Bifidis is normally the only gut bacteria present in breast fed babies. Early researchers felt that when bifidis persists into early childhood and beyond, it correlated with celiac disease. I, personally, do not believe in using bifidis in a probiotic or in a yogurt culture.
The use of different strains of probiotics has been a subject of much discussion. I do not pretend to know the answers for most of them and have told the list that spending one year doing library research convinced me that there is more ambiguity than black and white answers.
To further the confusion, very smart people are advising some very dumb things. Companies have jumped on the band wagon proposing oral administration of various types of Lactobacillus strains along with things like bifidis and have given absolutely no attention to the fact that these bacteria will mutate depending upon what is in the colon for them "to eat."
Seth on healing crow referenced a wonderful article which was a chapter in a book written by his former professor of bacteriology at the University of Wisconsin. (copyright 2000 Kenneth Todar. Bacteriology pg 303. I have it in front of me.
"The normal flora of humans is exceedingly complex and consists of more than 200 species of bacteria. The makeup of the normal flora depends upon various factors including genetics, age, sex, stress, nutrition and diet of the individual......The distribution of the bacterial flora of humans is shown in the flg table. This table lists only a fraction of the total bacterial species that occur as normal flora of humans and does not express the total number or concentration of bacteria at any site."
It then goes on to list many species including Bacteroides sp and Bifidobacterium bifidum. I understand that these two are closely related. Others include Enterobacteriaceae (E. coli) and Lactobacillus, etc.
Then comes the confusing part:
"The greatest number of bacteria are found in the lower intestinal tract, specifically the colon and the most prevalent bacteria are the Bacteroides, a group of Gram-negative, anaerobic, non-sporeforming bacteria. They have been implicated in the initiation of colitis and colon cancer. Bifidobacterium bifidum is the Gram-positive counterpart to the Bacteroides in the colon. They are anaerobic, non-sporeforming, lactic acid bacteria. They are the "friendly" bacteria in the intestine. Bacteroides predominate in the intestine of meat-eaters, bifidobacteria and other lactic acid bacteria predominate in the intestine of vegetarians."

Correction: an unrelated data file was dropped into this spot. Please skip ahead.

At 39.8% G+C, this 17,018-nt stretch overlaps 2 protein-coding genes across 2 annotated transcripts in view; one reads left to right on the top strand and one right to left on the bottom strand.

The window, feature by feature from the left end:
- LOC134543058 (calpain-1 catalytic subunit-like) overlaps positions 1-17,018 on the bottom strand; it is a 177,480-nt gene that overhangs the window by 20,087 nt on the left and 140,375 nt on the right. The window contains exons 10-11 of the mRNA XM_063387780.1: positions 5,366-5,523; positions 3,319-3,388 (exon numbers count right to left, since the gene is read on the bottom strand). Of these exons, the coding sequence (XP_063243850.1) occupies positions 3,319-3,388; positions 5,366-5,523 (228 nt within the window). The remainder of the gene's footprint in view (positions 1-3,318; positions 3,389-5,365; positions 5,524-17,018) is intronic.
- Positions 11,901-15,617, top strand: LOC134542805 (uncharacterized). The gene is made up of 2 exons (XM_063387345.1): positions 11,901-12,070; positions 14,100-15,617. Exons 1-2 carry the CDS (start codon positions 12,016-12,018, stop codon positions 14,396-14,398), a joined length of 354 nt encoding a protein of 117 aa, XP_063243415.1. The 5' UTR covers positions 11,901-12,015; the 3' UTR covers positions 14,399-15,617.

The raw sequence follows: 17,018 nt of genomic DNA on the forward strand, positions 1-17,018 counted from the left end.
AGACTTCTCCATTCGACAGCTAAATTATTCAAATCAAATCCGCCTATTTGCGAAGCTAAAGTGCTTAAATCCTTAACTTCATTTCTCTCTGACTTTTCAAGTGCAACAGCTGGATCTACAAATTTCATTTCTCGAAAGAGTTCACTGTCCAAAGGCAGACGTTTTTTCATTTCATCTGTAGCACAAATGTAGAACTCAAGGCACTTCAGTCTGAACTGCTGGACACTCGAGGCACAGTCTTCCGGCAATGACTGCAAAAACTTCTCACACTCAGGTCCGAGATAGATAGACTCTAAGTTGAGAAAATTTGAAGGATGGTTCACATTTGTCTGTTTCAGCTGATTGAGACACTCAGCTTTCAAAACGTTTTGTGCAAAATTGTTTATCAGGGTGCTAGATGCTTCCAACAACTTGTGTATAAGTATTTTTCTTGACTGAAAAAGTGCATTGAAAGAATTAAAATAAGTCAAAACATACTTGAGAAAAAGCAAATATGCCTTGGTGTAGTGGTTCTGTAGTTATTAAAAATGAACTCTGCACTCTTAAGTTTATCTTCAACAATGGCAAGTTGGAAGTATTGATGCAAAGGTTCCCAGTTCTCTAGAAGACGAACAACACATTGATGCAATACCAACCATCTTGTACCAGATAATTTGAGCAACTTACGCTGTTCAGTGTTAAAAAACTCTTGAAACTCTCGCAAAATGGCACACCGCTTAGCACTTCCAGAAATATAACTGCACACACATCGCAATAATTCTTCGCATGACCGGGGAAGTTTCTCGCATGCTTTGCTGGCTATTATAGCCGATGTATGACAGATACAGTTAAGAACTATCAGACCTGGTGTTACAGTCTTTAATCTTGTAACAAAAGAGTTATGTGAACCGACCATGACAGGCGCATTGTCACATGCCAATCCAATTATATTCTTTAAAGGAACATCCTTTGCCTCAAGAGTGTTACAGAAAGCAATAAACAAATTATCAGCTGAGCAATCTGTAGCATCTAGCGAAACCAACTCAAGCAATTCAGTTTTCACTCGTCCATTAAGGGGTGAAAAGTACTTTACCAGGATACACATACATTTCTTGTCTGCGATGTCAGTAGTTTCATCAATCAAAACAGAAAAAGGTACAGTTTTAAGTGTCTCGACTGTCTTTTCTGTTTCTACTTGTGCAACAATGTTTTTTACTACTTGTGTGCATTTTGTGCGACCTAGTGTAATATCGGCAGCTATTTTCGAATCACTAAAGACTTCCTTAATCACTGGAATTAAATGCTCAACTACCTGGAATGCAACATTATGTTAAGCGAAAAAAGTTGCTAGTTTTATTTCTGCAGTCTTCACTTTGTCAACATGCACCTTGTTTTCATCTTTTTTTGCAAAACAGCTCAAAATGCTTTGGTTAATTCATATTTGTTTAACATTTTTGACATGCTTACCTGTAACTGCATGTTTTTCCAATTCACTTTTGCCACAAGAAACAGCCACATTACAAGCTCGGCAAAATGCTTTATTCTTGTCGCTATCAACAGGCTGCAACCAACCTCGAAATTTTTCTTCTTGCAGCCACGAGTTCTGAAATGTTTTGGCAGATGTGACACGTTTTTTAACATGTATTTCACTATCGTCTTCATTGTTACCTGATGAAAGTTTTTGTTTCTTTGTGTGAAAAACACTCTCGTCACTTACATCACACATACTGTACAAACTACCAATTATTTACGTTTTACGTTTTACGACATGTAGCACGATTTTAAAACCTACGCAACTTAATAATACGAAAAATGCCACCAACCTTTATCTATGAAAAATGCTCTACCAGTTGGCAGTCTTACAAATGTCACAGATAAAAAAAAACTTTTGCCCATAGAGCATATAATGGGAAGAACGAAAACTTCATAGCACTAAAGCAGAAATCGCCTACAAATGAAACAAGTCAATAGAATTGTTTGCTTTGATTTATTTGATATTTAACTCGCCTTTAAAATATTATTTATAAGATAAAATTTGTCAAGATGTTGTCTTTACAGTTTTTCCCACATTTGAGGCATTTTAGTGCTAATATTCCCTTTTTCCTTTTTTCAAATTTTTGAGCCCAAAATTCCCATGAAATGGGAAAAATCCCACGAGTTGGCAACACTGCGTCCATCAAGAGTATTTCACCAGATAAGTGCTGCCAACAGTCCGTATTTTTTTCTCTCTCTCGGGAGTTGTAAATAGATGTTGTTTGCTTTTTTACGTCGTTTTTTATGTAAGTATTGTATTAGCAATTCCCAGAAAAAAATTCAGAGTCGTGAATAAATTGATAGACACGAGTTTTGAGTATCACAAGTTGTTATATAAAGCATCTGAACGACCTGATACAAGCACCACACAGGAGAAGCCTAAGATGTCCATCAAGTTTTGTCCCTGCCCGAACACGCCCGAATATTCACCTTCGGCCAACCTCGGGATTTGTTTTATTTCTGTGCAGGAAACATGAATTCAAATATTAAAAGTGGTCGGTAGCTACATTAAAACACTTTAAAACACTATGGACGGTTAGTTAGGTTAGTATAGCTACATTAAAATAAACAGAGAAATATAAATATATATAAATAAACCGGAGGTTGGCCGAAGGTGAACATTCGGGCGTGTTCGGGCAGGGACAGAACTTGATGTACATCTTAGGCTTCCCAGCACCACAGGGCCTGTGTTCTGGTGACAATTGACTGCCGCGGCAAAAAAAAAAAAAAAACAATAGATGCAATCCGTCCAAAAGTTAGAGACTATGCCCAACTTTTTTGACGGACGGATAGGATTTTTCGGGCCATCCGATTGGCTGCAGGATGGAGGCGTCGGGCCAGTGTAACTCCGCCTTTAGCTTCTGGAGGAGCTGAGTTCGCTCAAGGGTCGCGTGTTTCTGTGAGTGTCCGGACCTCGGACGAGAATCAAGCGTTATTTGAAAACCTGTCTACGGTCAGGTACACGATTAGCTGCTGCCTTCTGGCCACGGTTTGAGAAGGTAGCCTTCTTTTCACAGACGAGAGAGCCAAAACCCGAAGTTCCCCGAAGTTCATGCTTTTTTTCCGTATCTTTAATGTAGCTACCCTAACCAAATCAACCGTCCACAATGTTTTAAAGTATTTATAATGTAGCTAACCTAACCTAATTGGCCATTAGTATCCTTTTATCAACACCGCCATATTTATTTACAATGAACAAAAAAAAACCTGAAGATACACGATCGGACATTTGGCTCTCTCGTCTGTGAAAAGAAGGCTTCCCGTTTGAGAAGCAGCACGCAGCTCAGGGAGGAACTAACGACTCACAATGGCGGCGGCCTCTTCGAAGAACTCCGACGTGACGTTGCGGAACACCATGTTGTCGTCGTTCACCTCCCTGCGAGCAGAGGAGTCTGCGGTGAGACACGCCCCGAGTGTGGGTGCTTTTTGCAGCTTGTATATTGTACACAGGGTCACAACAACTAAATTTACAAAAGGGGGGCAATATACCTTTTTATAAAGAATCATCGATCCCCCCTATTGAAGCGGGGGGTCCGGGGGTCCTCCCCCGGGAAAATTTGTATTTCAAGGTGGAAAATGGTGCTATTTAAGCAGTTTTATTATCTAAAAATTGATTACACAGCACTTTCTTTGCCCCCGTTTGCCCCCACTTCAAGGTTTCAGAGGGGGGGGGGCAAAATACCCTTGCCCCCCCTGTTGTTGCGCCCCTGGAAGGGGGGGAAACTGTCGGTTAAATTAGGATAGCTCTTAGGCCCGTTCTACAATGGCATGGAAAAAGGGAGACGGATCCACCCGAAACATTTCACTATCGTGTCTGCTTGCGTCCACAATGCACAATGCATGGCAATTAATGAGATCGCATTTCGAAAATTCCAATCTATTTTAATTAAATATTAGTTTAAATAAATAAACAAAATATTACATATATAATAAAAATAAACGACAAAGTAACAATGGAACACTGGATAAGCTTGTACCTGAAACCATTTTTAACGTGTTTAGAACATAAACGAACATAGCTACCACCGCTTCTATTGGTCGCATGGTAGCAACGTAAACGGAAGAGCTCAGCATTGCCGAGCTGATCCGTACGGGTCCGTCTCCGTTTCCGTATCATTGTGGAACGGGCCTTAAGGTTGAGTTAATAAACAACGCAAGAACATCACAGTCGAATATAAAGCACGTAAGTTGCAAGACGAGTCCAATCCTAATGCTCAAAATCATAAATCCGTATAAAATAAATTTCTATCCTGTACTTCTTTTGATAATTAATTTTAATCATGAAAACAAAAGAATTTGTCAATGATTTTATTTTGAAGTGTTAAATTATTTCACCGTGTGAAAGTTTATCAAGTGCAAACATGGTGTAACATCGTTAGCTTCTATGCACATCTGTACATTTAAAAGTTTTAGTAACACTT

That said, it appears that bifidis could replace bacteroides and the implication of the latter in initiating cancer and colitis could be overcome. However, that is not certain and considering that our paleolithic diet was high in meat, I would doubt if meat is the real suspicious element in the diet. The research has indicated to me that any work done to support this thesis was not done without many other variables in the diet including high starch. Seth provides the following information:
"Intestinal Floras of Populations That Have a High Risk of Colon Cancer
APPLIED AND ENVIRONMENTAL MICROBIOLOGY, Sept. 1995, p. 3202-3207 Vol. 61, No. 9
The study finds that populations with the highest colon cancer risk have a higher number of bifido bacteria than populations with the lowest risk. The authors were very surprised at this result since bifido bacteria is a "good" bacteria. Of course this is an epidemiology study (which always have flaws) but combined with Elaine's knowledge on the subject sends a powerful warning in my mind.
In the case of bifidus, it has a tendency to overgrow. Each type of bacteria has different properties, different byproducts... I usually think of it in terms of different levels of tenacity and agression. Your gut is truly a multicultural society - some member are more altuistic, and others are criminal. Some are interested in improving the neighborhood, and some are only out for themselves.
L. Acidophilus is about as community-minded a bacterial strain as you will find, with S.Thermophilus and L.Bulgaricus running a close second. The others are either less friendly, or are unknown quantities. It gets even more complicated if you consider soil based strains.
So we stick with Acidophilus in our supplements, and Acidophilus, Thermophilus and Bulgaricus in our yogurt, because they are good neighbours. Julie writes:
I am one who had used yogurt containing Bifidus as my starter the first eight months on the diet and after a few back to back flares where nothing helped, Lucy clued me in that the Bifidus may have overgrown in my colon and there for caused my endless flare. Sure enough, after I switched to the powdered yogourmet starter I literally came out of the flare overnight! I am a big proponent of using the powdered starters for making yogurt. Not everyone has trouble but why risk it?
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"We must never forget that what the patient takes beyond his ability to digest does harm."